This is one of the well-known dive sites in the Vancouver area that I never dove while I lived there (up until the late 90's). I always heard it was one of the best sites in the area for marine life. I was in Vancouver for a couple of days and I stopped here for a dive on my way back to the ferry to Vancouver Island (Oct. 26, 2016). Lookout Point is just to the North of Whytecliff Park near Horseshoe Bay. There's a public access trail to the beach at the intersection of Cliff Rd. and Arbutus Rd.
Almost this entire area has no parking signs lining the roads. There is only one small area where parking is allowed (with room for maybe 2 cars to park) across the road from the start of the trail.
        It was high tide and the water almost came up to the base of the stairs. The water was choked with a jumble of floating logs that I had to awkwardly climb over before I could start swimming out. Just as I made it past them, the wake from a ferry hit the shore and the logs were tossed around in the surf. This would have been very dangerous if a diver was caught in them. The tip of the point was about 150 meters away. I started swimming out on the surface, but it seemed like it was taking forever to get there . I think there was a current flowing down along the point, slowing me down. I gave up swimming on the surface and descended near an old cement dock. The rocks sloped down in a small wall that met the sand at about 20' deep. Visibility below 15' deep was about 30-40'. There wasn't much here except for clusters of ochre and leather stars. Some of them still had the wasting disease that's been wiping out populations of sea stars all over the coast in the last few years.
        I reached the area at the tip of the point. There was a rock overhang with lots of perch swimming around. I started swimming up and over the rocky reef to reach the outside of the point, but the current here was very strong. I was diving when the Point Atkinson tide table was showing high tide slack so I was surprised to feel so much current. It was flowing in the direction I wanted to go (towards the far side of the point), but I didn't want to be stuck over there by not being able to swim back against the current. I tried to swim back, but the current was too strong to swim against so I pulled myself along the rocks back into the bay. I continued following the base of the 20'-deep wall  out from the point, hoping that the current would be less farther out. I saw a concrete highway divider sitting on the bottom. According to a local diving guide book, this marks a good location to cross over to the far side of the point. I tried swimming across the reef here, but the current was still worryingly-strong so I turned back and continued swimming farther out along the reef sticking out from the point. Eventually I reached the tip of the rocky reef (about 30' deep). There finally didn't seem to be much current here so I continued around the point and down the slope on the far side.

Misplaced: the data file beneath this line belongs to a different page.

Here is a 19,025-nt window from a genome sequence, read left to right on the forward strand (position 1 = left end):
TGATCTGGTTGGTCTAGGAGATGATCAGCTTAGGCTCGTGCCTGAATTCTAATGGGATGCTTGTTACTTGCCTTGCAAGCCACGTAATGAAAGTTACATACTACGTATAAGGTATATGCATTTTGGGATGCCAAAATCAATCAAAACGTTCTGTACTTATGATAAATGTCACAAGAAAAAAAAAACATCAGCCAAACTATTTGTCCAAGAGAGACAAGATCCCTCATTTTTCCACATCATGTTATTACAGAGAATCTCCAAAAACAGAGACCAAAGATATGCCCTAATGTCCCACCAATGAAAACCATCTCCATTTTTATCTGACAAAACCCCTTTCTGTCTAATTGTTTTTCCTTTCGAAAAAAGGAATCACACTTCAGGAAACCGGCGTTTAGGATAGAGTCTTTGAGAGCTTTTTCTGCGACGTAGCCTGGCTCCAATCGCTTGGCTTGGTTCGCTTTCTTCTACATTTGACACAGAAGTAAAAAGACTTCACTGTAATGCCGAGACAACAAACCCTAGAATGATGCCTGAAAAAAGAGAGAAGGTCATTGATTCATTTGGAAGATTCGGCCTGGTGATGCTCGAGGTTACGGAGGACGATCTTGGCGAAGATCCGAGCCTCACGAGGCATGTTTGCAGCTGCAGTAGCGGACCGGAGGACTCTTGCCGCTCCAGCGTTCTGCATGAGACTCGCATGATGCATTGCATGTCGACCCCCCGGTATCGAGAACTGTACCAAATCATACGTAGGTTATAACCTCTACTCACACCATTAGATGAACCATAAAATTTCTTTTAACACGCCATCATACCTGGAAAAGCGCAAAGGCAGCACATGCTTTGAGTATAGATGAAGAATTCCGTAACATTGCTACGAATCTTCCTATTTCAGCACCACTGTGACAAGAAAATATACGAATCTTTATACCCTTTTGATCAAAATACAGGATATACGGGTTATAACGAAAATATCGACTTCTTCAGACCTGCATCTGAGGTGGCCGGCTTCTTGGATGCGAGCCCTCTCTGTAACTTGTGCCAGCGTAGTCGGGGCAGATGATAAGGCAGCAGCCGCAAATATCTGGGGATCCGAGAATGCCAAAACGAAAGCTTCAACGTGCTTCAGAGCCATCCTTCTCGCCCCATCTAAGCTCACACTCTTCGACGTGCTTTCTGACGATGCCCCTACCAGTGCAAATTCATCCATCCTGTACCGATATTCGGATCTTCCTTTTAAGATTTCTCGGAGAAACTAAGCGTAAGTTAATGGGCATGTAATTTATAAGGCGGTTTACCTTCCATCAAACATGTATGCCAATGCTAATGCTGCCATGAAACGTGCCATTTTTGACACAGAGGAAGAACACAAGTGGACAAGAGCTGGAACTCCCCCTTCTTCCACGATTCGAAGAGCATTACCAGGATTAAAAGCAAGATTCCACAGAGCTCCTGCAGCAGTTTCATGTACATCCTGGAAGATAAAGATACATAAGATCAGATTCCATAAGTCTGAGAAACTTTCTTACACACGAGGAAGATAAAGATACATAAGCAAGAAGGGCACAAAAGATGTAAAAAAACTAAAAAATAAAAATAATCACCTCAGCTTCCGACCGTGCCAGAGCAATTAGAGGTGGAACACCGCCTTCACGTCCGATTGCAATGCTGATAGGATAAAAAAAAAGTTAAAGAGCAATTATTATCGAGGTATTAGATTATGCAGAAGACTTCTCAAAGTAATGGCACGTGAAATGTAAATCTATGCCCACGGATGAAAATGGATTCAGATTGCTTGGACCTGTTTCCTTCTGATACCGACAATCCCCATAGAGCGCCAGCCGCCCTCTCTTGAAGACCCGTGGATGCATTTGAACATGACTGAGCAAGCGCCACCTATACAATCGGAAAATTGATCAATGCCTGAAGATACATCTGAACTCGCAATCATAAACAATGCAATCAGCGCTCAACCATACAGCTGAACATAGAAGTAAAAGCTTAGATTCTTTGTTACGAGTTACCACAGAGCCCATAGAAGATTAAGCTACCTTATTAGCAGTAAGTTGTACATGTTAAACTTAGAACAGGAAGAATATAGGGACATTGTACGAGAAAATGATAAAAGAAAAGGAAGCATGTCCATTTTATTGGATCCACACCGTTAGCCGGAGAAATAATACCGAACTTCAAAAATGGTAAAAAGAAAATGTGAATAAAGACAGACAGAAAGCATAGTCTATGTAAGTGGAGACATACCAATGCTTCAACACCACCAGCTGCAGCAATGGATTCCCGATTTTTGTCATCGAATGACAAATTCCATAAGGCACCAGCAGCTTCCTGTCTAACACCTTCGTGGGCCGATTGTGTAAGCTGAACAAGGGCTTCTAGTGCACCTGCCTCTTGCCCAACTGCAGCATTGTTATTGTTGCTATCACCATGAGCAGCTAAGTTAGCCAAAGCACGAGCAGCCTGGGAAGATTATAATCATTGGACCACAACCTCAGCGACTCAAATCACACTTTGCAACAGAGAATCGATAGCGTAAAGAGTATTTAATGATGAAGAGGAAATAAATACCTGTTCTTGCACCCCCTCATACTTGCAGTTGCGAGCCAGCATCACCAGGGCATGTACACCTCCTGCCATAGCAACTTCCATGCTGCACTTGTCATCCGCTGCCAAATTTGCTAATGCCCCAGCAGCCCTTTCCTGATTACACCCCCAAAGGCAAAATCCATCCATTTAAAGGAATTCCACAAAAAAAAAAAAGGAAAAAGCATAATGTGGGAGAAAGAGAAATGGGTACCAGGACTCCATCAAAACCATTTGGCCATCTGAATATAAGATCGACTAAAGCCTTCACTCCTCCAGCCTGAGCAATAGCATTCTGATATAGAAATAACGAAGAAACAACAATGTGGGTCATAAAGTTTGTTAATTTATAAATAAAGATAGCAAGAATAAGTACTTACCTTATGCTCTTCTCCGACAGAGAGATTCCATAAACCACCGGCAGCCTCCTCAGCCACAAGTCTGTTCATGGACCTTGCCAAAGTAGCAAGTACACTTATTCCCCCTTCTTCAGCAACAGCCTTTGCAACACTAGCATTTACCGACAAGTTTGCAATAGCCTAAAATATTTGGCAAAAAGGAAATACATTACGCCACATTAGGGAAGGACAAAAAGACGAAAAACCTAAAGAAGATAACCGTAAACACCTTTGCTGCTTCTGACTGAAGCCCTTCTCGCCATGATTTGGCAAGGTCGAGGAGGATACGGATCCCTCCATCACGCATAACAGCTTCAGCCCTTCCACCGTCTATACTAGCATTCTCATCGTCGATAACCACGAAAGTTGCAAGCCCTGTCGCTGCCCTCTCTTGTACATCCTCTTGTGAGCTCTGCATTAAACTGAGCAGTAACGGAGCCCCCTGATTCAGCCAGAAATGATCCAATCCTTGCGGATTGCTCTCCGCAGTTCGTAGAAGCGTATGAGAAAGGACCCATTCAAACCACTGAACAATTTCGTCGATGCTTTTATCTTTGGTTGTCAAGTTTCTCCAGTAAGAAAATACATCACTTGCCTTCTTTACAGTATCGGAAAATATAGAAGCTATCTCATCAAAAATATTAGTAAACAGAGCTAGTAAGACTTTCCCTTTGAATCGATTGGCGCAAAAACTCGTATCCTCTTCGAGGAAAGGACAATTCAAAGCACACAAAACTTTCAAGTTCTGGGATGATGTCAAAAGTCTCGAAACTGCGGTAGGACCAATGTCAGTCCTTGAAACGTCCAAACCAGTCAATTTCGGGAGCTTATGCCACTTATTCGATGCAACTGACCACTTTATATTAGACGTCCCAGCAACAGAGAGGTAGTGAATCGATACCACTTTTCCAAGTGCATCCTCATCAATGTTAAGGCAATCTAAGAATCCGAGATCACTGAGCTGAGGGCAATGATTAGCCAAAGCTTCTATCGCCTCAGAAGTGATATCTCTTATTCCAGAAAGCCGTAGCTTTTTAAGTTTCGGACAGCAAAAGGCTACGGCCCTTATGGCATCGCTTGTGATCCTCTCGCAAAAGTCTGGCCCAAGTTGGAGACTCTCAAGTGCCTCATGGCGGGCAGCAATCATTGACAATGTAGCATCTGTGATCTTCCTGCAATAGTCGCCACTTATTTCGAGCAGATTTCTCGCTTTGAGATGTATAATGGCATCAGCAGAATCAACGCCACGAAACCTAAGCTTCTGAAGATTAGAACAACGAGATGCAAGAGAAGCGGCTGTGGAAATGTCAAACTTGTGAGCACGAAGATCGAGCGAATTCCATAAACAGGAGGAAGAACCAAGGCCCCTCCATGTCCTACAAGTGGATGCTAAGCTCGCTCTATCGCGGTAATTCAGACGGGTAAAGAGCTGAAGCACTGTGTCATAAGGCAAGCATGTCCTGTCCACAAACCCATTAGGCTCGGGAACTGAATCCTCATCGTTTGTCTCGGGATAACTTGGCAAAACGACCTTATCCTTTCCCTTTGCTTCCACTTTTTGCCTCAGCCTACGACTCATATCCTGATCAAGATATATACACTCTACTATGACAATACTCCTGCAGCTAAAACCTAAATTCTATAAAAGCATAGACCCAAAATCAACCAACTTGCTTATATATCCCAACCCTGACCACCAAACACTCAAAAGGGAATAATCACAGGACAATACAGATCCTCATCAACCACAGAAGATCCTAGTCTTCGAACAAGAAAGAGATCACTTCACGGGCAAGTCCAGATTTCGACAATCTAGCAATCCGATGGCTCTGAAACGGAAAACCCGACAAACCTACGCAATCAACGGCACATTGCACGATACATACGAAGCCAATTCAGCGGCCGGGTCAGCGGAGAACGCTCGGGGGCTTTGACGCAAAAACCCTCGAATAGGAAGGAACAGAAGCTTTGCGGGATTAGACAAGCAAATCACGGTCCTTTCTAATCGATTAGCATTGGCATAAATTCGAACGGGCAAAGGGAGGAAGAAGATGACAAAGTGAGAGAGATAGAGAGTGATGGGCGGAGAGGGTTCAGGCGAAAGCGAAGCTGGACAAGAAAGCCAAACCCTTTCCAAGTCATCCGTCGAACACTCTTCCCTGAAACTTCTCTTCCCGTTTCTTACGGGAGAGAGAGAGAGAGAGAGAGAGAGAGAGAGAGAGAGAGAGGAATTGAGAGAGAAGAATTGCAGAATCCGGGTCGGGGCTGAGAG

On the far side of the point, the bottom wasn't as steep a drop as I expected. There were wide sand ledges with boulders and sloping rocky reefs in the top 60'.
        For a dive that was supposed to be one of the best in the Vancouver area, I was a bit disappointed so far by the marine life. There were only a few feather stars. As I swam South along the slope, it suddenly got better. I saw some boulders in the distance covered with zoanthids. The only other place I've seen this is Cottam Point in the Nanoose area on Vancouver Island. Past these boulders, I saw clumps of white plumose anemones, feather stars, swimming anemones and a few crimson anemones. This was all between 50-80' deep. There were some copper, quillback and Puget Sound rockfish.
Around 100' deep, there were some boot sponges and small cloud sponges. On a sandy area about 110' deep, there was a large boulder with another carpet of zoanthids and some decent-sized cloud sponges.
I swam back up the slope that was covered with more plumose anemones, feather stars and swimming anemones. I didn't notice any at the time, but later, looking at my photos, I noticed a Puget Sound king crab as well.
I swam back around the point and into the bay, following the shallow wall back to shore.
Despite the potential for strong current and the sort-of long swim to get around the point, I think this is now my favorite Vancouver-area shore dive.
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